Chinese officials, investors hope new support steps will stave off stock crash
China's stock markets may be facing a make-or-break week after officials rolled out an unprecedented series of steps at the weekend to prevent a full-blown stock market crash that could threaten the world's second-largest economy.
The government is anxiously awaiting the market opening on Monday to see if the new measures will halt a 30 percent plunge in the last three weeks, or if panicky investors who borrowed heavily to speculate on stocks will continue to sell.
An online survey by fund distributor eastmoney.com over the weekend, which polled over 100,000 individuals, said investors believed stock indexes would rise over 5 percent on Monday.
But the same poll showed investors don't think the bounce would last long.
"You're going to need the central bank to open the floodgates to take us back to 4,500 points in Shanghai," said an investment manager in Shanghai, who spoke on condition of anonymity.
China's top brokerages pledged on Saturday they would collectively buy at least 120 billion yuan ($19.3 billion) of shares to help stabilize the market, and would not sell their holdings as long as the market was below 4,500, a level last seen on June 25.
The Shanghai Composite Index is now trading 22 percent below that level.
China stocks had surged over 150 percent in just 12 months even as the economy cooled and company earnings weakened, resulting in a market that even China's usually bullish securities regulators eventually admitted had become too frothy.
But the correction that began in mid-June, which the China Securities Regulatory Commission (CSRC) initially described as a healthy correction after the sharp run-up, has quickly shown signs of getting out of hand.
A surprise interest-rate cut by the central bank last week, relaxations in margin trading and other "stability measures" did little to calm investors, who sent shares down another 12 percent in the last week alone.
China's top leaders, who are already struggling to avert a sharper economic slowdown, seemed to be losing patience. Almost $3 trillion in market value - more than the entire economic output of Brazil - has been wiped out so far.
FLURRY OF STEPS
Also on Saturday, the government appeared to slam the brakes on the CSRC's push to allow more companies to sell shares, which has threatened to dump even more supply on the market.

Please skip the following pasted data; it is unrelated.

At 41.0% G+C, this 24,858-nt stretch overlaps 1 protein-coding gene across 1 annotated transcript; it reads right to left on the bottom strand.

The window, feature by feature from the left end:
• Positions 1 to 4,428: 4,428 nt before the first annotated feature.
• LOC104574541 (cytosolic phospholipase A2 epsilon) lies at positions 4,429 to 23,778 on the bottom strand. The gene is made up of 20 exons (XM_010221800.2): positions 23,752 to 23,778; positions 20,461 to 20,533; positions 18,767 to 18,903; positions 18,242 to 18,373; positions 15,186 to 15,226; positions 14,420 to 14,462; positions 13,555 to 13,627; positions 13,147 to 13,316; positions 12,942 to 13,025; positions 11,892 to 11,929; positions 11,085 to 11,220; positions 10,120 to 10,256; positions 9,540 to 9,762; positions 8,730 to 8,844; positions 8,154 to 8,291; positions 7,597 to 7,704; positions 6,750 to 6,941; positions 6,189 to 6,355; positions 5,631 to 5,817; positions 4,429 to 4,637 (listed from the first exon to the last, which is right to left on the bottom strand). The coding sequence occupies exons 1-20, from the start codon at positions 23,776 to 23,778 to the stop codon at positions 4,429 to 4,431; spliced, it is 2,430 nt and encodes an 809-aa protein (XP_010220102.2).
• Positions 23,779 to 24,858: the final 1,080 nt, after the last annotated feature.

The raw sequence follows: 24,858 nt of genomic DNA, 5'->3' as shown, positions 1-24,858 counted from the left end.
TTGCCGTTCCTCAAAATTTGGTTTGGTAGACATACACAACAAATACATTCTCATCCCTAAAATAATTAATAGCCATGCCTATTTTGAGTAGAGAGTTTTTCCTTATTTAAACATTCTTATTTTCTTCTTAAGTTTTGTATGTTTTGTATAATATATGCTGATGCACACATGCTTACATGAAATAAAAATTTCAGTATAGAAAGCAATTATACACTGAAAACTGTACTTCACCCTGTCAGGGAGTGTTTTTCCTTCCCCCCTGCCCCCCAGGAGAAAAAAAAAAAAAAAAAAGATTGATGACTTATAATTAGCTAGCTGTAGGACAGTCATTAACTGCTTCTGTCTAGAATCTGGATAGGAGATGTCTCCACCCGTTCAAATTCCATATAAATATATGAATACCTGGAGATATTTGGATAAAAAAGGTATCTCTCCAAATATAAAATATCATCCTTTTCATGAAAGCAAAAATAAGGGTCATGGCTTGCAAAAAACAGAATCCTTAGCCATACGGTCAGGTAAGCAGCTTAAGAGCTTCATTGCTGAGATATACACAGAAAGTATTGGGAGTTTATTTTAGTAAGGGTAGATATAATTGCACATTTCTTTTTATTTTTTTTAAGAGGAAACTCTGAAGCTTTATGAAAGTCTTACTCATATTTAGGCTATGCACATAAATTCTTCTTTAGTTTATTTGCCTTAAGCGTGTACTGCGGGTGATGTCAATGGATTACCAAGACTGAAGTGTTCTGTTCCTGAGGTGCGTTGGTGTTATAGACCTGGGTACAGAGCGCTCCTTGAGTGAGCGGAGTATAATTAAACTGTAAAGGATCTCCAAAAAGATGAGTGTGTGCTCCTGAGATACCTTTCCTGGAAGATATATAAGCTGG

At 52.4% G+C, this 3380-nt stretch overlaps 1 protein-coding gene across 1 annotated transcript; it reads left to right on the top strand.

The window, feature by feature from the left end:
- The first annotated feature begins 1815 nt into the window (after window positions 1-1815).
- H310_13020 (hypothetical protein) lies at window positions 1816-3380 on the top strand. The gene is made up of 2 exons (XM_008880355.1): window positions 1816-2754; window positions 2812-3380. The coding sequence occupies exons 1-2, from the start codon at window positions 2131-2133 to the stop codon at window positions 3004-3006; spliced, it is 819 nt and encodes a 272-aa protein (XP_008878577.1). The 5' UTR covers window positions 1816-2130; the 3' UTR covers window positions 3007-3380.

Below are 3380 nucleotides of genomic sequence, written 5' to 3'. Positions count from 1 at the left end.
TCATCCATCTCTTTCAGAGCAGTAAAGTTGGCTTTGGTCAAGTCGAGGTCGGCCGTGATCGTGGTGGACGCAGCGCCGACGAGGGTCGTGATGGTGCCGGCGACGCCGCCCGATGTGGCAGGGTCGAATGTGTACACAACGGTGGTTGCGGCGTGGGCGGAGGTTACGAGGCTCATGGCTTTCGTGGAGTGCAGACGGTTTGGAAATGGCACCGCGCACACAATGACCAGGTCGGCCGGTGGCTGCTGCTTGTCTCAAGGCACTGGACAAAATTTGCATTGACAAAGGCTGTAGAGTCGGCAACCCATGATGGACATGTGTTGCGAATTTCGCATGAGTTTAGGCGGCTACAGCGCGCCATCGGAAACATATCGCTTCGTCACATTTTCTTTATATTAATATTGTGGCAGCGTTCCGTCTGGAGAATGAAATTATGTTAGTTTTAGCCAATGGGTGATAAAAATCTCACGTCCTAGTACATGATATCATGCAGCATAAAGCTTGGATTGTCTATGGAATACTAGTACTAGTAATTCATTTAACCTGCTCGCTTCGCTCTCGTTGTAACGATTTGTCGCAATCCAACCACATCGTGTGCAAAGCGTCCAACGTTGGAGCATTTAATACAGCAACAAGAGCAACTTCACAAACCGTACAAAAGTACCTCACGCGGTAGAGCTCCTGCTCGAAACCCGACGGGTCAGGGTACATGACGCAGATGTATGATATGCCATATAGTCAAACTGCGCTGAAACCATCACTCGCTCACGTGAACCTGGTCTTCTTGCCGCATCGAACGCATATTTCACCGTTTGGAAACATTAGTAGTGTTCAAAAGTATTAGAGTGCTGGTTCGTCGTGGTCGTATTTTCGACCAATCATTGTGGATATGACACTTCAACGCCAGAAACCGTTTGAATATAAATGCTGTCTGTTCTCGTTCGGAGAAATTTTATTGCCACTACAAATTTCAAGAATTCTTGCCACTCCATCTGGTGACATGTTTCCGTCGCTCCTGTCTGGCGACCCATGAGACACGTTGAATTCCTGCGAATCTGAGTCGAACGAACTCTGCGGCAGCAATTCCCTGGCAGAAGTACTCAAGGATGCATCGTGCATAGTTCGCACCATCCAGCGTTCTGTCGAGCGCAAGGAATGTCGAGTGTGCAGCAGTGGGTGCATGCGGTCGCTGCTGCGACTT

Twenty-eight companies which CSRC had approved to list shares all announced they had suspended their plans for initial public offerings (IPOs).
The u-turn is consistent with past IPO freezes in China when share markets were falling sharply, though they are usually spun as spontaneous company decisions, not as government directives.
Respondents to the eastmoney.com survey thought news of an IPO slowdown or freeze would be the most welcomed on Monday.
The combined effect of the policies is to signal to China's army of retail investors, who conduct around 85 percent of shares transactions, that the government is now standing behind the stock market, but it is unclear whether even this will be enough to put a bottom under the market and spark a sustainable rally.
Li Feng, a trader at Fortune Securities, said the amount of money that brokerages and fund managers vowed to put into the stock market is tiny compared with the size of leveraged positions waiting to be unwound.
Some analysts suggest total margin lending, both formal and informal, could add up to around 4 trillion yuan.
Samuel Chien, partner of Shanghai-based hedge fund BoomTrend Investment Management Co said that he's ready to pile into blue chip stocks this week, betting the weekend measures would trigger an index rebound.
"Main indexes will rise. For the Shanghai Composite, the area below 4,500 is relatively safe now," Chien said.
"I have ample cash at hand, and surely will buy stocks next week."
But that perceived guarantee is a double-edged sword for regulators, given than many investors are just holding on long enough to cut their losses.
People like Shao Qinglong, a public service worker who has already lost over a quarter of his capital investing in stocks, told Reuters all he is waiting for is for the market to recover enough for him to break even.
:I didn't sell at the peak because people all say the market will rise beyond 6,000 points," Shao said. "I'm now waiting for the market to rebound so that I can get out."
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